Regulation of crypto assets under discussion

Multilateral institutions have activated the process of formulating globally acceptable standards of regulation

By H. P. Ranina

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Published: Sat 31 Dec 2022, 3:40 PM

Question: One of the crypto currency exchanges is facing bankruptcy proceedings in the United States. As many crypto investors and traders have burnt their fingers, is there any move to control the rot?

ANSWER: There are two schools of thought on this subject – one is to regulate crypto transactions and the other is to completely ban them. India, which has now become the president of the G20, is asking governments to take a decision on this matter. The US Treasury Secretary wants countries to come together and formulate a common framework for regulating crypto assets. It is proposed that a high regulatory standard should be set up globally and steps be taken to reduce the cost of cross border payments. The Financial Action Task Force and multilateral institutions like the International Monetary Fund have activated the process of formulating globally acceptable standards of regulation. The general view is that a complete ban on crypto assets cannot be enforced as it can be circumvented and there is no foolproof mechanism which can make the ban effective.

Question: While India is able to cap its import bill due to oil being purchased at a concessional rate, exports are not growing fast enough to restrict the trade deficit, which has ballooned recently. Is this trend likely to reverse?

ANSWER: With the growth in the Indian economy, the value of imports of raw materials, consumables, spare parts, etc. is bound to go up. There can be no control over international commodity prices and therefore this challenge has to be faced. However, it is expected that despite recessionary trends, exports will increase in the near future as India is entering into free trade agreements with several countries including the UAE, which has been recently operationalised. The agreement with Australia has already been finalised and agreements with the United Kingdom and certain South American countries are on the anvil. One of the main sectors which will be leading the surge in exports is the textile sector for which the target fixed for exports is $100 billion. A recent agreement signed with trade bodies will give a substantial boost to cotton producers by ensuring them a fair market price based on the quality of their produce. A protocol has been signed for branding, traceability and certification of Indian cotton, which will cover the entire cotton value chain. Silk production has also been given a boost and quality standard rules are being strictly enforced. Apart from textiles, solar module exports have registered a dramatic increase, mainly to the United States. Many European countries are also importing solar modules from India as part of their drive to move towards renewable energy and reduce their dependence on fossil fuels.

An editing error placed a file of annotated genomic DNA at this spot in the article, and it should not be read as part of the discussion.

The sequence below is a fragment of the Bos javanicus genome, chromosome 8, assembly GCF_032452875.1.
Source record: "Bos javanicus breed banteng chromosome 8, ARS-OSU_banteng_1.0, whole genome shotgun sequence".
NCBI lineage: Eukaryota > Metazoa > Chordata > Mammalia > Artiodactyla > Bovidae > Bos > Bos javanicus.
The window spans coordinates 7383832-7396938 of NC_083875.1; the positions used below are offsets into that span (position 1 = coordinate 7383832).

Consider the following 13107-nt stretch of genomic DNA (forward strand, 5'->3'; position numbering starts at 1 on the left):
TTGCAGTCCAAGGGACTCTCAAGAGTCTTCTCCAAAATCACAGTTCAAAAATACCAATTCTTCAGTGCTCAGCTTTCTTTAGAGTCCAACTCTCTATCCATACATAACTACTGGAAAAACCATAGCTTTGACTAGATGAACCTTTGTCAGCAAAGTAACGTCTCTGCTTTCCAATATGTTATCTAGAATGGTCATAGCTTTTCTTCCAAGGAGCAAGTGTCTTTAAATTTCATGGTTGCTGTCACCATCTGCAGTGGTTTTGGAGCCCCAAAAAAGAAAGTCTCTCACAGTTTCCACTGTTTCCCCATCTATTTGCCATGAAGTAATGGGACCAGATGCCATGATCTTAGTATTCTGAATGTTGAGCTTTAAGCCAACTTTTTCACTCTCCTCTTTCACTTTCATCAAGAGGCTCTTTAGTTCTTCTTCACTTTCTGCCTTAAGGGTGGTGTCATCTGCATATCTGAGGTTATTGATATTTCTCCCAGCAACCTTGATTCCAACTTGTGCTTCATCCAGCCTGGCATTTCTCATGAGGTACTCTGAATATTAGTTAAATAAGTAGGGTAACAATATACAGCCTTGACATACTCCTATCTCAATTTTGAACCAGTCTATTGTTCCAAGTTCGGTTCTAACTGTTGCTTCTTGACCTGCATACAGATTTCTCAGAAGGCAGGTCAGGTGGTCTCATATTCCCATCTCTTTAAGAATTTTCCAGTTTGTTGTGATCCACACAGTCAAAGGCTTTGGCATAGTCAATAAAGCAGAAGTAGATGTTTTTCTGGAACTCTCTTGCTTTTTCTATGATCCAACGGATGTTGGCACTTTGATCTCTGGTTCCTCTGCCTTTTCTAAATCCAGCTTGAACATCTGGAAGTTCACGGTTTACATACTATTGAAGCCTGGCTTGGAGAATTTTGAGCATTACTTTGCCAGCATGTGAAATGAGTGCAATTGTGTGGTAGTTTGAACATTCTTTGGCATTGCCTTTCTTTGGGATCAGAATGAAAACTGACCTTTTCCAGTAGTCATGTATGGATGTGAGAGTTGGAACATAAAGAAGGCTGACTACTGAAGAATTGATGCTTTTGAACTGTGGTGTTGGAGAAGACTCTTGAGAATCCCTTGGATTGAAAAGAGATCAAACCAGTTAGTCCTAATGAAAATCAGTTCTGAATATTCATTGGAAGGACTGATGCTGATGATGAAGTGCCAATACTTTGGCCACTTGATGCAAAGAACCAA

Question: The justice delivery system in India has always been a sore point with foreign investors especially when it comes to settlement of commercial disputes and contract enforcement. Is anything being done to tone up the process?

ANSWER: Several steps are being taken by the present Chief Justice of India to speed up disposal of pending cases. In the last month, the Supreme Court disposed of more than 300 cases in a day nine times, just prior to the Christmas vacation. With appointment of additional judges, faster disposal of pending cases is bound to pick up. One of the strategies is to dispose of cases on the same legal issue by bunching them together and constituting a Bench to dispose them of. In course of time, it is expected that technology tools like artificial intelligence and data analytics will be used by the judiciary and officers who assist the judges. Automation can be used for researching legal precedents which can be applied to the facts of a case. Machine learning technology can also be introduced for improving accuracy which will reduce time in delivering judgments. Legal software is now increasingly being used to dispose of cases, like under tenancy and guardianship laws. Comprehensive software is also available in respect of tax related legislation. It is therefore expected that in the next two to three years the pendency of cases will come down.

H.P. Ranina is a practising lawyer, specialising in tax and exchange management laws of India.


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